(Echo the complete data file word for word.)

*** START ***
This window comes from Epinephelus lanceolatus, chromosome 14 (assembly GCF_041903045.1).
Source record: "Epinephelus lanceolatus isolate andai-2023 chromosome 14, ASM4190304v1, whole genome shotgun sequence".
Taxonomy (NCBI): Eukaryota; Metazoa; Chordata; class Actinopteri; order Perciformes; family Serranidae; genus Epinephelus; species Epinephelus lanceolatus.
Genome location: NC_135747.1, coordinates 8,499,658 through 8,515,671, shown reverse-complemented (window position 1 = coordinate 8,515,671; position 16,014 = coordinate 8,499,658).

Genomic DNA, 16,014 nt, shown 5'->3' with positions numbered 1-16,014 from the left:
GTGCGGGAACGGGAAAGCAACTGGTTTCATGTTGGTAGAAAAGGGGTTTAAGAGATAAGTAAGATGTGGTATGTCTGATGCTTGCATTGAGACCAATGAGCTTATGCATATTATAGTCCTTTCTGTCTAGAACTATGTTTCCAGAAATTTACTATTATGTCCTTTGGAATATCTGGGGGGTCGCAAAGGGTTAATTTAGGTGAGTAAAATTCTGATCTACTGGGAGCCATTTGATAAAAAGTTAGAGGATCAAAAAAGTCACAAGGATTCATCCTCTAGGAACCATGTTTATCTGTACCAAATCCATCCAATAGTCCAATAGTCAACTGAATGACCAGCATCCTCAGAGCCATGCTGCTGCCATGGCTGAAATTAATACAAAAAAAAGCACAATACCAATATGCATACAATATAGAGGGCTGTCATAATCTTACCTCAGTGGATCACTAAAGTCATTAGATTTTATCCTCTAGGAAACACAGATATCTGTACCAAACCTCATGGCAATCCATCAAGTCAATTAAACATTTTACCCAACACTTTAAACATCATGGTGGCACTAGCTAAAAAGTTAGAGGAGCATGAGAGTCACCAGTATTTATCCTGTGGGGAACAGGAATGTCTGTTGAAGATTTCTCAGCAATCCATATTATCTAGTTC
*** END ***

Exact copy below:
This window comes from Epinephelus lanceolatus, chromosome 14 (assembly GCF_041903045.1).
Source record: "Epinephelus lanceolatus isolate andai-2023 chromosome 14, ASM4190304v1, whole genome shotgun sequence".
Taxonomy (NCBI): Eukaryota; Metazoa; Chordata; class Actinopteri; order Perciformes; family Serranidae; genus Epinephelus; species Epinephelus lanceolatus.
Genome location: NC_135747.1, coordinates 8,499,658 through 8,515,671, shown reverse-complemented (window position 1 = coordinate 8,515,671; position 16,014 = coordinate 8,499,658).

Genomic DNA, 16,014 nt, shown 5'->3' with positions numbered 1-16,014 from the left:
GTGCGGGAACGGGAAAGCAACTGGTTTCATGTTGGTAGAAAAGGGGTTTAAGAGATAAGTAAGATGTGGTATGTCTGATGCTTGCATTGAGACCAATGAGCTTATGCATATTATAGTCCTTTCTGTCTAGAACTATGTTTCCAGAAATTTACTATTATGTCCTTTGGAATATCTGGGGGGTCGCAAAGGGTTAATTTAGGTGAGTAAAATTCTGATCTACTGGGAGCCATTTGATAAAAAGTTAGAGGATCAAAAAAGTCACAAGGATTCATCCTCTAGGAACCATGTTTATCTGTACCAAATCCATCCAATAGTCCAATAGTCAACTGAATGACCAGCATCCTCAGAGCCATGCTGCTGCCATGGCTGAAATTAATACAAAAAAAAGCACAATACCAATATGCATACAATATAGAGGGCTGTCATAATCTTACCTCAGTGGATCACTAAAGTCATTAGATTTTATCCTCTAGGAAACACAGATATCTGTACCAAACCTCATGGCAATCCATCAAGTCAATTAAACATTTTACCCAACACTTTAAACATCATGGTGGCACTAGCTAAAAAGTTAGAGGAGCATGAGAGTCACCAGTATTTATCCTGTGGGGAACAGGAATGTCTGTTGAAGATTTCTCAGCAATCCATATTATCTAGTTC